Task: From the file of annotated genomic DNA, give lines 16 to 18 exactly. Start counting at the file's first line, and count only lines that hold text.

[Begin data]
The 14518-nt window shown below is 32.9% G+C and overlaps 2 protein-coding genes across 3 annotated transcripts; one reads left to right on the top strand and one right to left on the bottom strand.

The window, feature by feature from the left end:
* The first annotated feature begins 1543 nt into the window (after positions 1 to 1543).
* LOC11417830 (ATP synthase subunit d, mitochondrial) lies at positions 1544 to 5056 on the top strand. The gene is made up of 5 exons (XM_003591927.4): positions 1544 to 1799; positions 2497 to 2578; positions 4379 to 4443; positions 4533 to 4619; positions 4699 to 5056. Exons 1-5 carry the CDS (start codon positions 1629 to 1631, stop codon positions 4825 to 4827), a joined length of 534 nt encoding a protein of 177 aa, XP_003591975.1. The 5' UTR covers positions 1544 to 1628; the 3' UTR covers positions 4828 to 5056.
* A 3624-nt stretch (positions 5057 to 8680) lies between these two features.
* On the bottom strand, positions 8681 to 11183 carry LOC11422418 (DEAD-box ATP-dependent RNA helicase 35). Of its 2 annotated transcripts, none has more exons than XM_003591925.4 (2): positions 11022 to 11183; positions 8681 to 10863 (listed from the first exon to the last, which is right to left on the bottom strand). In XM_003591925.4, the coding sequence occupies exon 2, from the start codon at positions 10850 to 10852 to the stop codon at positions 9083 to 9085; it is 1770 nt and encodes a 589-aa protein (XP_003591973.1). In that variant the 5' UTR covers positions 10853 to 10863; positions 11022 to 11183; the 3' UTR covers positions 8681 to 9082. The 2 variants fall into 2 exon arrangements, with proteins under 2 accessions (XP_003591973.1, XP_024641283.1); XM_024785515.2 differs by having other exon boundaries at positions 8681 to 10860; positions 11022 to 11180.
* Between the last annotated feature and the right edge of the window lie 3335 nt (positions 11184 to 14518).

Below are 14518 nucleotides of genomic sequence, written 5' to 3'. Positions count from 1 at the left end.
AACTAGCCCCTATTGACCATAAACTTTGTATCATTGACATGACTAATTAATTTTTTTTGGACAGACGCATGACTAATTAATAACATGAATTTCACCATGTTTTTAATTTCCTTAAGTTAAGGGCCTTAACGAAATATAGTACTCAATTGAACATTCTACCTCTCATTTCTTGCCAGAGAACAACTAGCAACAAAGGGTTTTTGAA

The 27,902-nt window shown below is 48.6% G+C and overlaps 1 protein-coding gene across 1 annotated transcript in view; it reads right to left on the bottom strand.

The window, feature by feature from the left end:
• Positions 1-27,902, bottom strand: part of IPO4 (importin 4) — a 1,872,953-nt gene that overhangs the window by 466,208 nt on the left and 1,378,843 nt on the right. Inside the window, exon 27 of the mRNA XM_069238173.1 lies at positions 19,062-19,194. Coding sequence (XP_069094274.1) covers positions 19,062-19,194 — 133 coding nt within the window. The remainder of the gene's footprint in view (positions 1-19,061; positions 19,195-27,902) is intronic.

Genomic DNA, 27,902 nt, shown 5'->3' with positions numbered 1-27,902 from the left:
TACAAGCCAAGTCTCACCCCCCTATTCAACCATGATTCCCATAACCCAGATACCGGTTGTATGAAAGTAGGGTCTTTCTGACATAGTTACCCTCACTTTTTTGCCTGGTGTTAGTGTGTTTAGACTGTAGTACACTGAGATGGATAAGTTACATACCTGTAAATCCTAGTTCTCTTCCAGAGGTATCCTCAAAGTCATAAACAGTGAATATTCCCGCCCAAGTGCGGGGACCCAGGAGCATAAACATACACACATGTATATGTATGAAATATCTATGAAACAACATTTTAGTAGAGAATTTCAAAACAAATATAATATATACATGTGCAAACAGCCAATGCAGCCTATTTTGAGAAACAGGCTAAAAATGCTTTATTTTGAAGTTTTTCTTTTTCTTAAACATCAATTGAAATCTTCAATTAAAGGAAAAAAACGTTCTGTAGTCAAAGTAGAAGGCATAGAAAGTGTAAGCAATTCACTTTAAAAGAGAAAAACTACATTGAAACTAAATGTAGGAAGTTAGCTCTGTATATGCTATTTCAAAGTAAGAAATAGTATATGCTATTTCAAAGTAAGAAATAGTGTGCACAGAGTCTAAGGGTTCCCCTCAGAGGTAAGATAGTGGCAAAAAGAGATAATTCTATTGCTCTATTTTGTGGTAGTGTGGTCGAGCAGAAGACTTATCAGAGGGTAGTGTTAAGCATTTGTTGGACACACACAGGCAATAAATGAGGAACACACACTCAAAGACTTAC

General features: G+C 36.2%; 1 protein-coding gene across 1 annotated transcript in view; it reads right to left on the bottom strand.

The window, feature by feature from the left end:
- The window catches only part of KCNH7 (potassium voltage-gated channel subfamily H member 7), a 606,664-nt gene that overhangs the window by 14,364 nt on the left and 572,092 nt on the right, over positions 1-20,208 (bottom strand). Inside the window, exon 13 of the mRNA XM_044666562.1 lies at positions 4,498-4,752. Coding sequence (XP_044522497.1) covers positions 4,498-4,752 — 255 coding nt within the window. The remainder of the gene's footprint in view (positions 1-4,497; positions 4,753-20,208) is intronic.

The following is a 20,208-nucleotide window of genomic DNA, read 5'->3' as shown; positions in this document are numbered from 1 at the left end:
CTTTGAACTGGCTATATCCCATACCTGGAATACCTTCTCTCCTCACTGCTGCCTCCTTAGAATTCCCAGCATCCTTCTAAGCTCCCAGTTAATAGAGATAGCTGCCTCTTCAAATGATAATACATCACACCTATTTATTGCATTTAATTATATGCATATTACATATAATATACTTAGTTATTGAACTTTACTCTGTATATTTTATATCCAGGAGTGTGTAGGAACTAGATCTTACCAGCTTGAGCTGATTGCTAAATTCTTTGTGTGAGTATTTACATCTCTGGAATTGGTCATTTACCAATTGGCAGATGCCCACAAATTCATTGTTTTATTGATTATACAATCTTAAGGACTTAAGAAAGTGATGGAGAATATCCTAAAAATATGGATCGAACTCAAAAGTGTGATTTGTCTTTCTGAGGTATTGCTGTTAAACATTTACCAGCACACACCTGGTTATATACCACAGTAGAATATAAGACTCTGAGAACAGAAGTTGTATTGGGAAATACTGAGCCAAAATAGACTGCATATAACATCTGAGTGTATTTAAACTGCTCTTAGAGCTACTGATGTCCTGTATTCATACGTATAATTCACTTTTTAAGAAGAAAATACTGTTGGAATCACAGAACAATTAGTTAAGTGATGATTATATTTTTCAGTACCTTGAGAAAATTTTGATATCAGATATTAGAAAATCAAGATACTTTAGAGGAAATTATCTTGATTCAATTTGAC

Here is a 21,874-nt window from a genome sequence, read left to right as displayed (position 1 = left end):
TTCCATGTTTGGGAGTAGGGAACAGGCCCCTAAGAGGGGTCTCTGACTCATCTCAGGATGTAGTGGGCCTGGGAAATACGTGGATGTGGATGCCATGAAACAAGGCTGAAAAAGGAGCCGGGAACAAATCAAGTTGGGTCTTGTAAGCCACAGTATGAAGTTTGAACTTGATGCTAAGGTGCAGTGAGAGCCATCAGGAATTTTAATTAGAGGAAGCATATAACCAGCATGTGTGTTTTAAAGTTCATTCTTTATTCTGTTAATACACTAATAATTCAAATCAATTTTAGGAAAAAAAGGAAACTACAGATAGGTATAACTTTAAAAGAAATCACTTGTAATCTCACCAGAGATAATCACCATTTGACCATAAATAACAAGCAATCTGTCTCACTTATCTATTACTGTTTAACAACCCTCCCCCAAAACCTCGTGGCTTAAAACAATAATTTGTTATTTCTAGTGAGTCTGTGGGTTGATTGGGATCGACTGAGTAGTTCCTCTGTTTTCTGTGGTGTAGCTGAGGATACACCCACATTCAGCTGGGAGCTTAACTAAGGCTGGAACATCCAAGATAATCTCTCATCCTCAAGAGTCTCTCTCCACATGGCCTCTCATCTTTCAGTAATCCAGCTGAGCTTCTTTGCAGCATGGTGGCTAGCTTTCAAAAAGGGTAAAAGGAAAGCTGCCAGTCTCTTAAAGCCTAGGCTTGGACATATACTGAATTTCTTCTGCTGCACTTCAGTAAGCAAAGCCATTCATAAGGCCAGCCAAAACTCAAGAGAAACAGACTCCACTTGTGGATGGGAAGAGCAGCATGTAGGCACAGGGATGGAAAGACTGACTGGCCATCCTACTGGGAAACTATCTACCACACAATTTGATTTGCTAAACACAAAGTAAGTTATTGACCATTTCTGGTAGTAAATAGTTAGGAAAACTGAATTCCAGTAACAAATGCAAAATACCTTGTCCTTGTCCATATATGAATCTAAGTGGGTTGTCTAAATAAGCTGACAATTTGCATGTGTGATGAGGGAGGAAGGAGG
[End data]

The window, feature by feature from the left end:
- The window catches only part of KCNH7 (potassium voltage-gated channel subfamily H member 7), a 606,664-nt gene that overhangs the window by 14,364 nt on the left and 572,092 nt on the right, over positions 1-20,208 (bottom strand). Inside the window, exon 13 of the mRNA XM_044666562.1 lies at positions 4,498-4,752. Coding sequence (XP_044522497.1) covers positions 4,498-4,752 — 255 coding nt within the window. The remainder of the gene's footprint in view (positions 1-4,497; positions 4,753-20,208) is intronic.

The following is a 20,208-nucleotide window of genomic DNA, read 5'->3' as shown; positions in this document are numbered from 1 at the left end: